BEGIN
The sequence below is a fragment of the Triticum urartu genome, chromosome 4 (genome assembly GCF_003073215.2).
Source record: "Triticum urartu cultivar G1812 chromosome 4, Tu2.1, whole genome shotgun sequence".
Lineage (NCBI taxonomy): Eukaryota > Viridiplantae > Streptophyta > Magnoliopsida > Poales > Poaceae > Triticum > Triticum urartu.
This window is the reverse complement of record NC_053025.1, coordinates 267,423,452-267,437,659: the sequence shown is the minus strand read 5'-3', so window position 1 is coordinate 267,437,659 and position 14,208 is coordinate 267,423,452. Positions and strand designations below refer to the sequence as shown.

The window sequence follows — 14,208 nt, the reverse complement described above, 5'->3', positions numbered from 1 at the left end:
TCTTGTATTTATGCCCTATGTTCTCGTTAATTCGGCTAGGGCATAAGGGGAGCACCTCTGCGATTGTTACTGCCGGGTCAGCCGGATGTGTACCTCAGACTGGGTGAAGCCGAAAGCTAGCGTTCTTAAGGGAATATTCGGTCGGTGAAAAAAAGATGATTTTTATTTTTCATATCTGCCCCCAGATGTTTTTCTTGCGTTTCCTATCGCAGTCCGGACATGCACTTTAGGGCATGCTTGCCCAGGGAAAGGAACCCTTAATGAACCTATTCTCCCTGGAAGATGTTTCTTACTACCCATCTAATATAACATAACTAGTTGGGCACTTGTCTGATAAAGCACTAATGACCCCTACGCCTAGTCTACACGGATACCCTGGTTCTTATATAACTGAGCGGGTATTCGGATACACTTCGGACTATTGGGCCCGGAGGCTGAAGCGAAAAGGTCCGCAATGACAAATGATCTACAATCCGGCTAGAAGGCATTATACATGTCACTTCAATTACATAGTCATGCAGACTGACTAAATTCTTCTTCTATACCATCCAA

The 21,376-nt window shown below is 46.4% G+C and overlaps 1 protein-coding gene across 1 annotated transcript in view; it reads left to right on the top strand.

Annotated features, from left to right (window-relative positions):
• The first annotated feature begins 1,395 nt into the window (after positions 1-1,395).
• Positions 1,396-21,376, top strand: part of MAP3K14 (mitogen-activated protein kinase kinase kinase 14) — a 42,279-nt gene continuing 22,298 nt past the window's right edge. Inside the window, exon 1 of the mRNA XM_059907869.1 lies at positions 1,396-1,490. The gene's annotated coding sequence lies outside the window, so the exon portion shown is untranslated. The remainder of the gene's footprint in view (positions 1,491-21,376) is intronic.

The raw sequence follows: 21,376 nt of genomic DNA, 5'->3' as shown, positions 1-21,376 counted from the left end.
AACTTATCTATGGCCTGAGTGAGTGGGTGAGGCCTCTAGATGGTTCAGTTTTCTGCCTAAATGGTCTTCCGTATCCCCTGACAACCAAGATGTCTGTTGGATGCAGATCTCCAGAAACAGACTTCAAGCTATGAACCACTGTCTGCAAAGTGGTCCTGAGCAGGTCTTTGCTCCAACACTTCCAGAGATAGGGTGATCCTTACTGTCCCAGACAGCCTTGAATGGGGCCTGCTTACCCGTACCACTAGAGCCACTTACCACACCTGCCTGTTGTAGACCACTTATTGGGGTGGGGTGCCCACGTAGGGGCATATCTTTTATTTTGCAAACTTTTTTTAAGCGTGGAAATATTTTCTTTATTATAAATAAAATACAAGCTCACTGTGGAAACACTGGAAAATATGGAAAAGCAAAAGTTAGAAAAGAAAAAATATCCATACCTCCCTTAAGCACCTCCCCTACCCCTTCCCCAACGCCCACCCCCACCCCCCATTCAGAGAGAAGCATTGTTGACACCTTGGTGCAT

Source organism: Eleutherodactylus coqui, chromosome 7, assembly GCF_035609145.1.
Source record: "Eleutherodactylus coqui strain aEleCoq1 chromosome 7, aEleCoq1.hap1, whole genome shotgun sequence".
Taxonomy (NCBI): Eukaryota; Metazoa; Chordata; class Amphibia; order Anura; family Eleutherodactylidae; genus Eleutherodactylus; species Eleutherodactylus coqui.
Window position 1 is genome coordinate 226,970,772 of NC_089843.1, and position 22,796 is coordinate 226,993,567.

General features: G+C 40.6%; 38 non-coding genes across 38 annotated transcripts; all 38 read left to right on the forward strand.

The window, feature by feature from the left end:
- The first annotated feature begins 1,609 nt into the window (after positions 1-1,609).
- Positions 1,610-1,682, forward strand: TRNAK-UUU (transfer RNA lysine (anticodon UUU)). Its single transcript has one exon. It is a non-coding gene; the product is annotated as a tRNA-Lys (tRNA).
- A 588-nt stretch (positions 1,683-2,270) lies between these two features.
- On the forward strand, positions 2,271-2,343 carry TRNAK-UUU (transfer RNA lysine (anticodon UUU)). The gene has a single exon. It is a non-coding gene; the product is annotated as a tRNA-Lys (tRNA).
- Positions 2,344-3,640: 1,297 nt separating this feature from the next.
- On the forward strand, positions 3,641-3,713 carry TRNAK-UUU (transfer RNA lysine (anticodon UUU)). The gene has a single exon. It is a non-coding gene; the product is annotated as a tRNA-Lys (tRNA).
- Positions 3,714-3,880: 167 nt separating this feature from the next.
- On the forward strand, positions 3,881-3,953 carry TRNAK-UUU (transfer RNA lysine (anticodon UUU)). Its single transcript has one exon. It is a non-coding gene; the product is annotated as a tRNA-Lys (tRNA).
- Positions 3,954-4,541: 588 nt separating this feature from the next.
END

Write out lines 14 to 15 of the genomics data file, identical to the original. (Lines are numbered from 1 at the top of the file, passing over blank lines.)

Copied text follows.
Source record: "Eleutherodactylus coqui strain aEleCoq1 chromosome 7, aEleCoq1.hap1, whole genome shotgun sequence".
Taxonomy (NCBI): Eukaryota; Metazoa; Chordata; class Amphibia; order Anura; family Eleutherodactylidae; genus Eleutherodactylus; species Eleutherodactylus coqui.